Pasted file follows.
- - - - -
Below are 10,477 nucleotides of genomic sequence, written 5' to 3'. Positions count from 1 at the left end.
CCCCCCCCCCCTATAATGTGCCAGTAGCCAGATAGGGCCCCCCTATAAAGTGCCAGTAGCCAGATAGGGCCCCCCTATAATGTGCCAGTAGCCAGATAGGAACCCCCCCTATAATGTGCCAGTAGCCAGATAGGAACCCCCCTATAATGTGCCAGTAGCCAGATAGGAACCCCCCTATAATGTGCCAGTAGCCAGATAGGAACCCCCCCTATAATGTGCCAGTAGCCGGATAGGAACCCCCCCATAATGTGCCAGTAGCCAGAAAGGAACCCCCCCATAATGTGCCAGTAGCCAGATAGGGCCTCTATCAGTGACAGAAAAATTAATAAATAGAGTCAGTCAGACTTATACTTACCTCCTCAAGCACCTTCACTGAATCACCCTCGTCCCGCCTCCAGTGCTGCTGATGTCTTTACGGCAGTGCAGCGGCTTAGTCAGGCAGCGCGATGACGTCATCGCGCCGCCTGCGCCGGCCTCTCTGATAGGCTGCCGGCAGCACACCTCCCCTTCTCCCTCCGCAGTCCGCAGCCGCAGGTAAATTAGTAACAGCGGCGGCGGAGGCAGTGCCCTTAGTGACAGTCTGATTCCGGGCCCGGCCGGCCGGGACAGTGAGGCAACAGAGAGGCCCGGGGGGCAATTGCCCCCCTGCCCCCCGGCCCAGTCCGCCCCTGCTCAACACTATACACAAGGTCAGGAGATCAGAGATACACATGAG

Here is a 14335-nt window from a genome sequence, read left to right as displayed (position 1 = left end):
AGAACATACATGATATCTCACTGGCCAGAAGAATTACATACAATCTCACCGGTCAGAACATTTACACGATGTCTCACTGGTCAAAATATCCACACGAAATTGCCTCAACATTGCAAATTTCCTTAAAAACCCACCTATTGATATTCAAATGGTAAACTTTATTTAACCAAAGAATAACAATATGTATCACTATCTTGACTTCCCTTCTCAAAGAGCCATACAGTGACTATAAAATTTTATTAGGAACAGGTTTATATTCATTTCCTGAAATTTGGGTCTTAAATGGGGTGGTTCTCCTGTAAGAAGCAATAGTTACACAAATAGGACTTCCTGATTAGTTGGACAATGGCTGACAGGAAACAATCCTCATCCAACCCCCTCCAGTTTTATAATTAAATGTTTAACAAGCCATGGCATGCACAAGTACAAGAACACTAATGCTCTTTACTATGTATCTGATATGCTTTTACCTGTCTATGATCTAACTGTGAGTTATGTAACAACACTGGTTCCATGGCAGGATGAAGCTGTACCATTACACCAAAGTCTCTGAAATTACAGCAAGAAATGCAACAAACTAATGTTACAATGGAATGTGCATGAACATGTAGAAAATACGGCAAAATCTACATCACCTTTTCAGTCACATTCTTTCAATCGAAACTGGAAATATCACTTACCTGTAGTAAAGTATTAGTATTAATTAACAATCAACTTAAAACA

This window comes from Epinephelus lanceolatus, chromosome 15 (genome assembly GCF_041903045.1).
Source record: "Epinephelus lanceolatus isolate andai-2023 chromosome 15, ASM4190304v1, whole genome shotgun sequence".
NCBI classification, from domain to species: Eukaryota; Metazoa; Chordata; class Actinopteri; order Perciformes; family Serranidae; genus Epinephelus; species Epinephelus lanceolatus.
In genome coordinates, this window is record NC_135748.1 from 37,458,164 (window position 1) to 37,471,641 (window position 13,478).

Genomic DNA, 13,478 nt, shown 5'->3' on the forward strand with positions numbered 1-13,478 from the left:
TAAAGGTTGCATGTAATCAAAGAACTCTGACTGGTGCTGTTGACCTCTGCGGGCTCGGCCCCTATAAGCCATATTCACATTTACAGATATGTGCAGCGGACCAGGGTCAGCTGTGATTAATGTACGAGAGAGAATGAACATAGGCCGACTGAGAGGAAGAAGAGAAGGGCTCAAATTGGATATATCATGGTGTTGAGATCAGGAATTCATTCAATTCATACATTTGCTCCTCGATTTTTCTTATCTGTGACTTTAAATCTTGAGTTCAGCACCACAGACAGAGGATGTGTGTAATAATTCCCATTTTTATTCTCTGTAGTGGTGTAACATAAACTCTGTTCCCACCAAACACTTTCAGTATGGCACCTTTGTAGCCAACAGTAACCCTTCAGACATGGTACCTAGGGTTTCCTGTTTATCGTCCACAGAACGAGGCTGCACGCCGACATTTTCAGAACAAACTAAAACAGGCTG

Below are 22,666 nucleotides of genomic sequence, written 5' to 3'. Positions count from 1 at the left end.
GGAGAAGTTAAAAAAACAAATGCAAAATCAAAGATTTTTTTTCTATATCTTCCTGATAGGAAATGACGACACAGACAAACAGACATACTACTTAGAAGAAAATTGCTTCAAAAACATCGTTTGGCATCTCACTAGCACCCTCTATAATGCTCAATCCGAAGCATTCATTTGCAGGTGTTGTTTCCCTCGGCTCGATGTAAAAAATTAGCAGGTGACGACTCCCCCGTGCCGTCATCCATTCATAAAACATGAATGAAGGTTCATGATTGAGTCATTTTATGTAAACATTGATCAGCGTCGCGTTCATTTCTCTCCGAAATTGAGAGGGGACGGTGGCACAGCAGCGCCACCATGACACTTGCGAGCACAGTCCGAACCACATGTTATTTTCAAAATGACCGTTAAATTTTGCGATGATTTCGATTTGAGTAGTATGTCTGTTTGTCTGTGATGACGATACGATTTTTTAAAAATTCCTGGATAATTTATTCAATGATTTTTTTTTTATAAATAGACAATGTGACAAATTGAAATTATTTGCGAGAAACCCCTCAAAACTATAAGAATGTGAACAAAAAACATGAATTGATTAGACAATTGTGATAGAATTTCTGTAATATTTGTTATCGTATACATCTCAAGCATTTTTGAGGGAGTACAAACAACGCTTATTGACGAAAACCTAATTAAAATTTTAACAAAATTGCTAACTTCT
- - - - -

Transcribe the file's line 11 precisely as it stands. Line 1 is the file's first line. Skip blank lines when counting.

Below are 22,666 nucleotides of genomic sequence, written 5' to 3'. Positions count from 1 at the left end.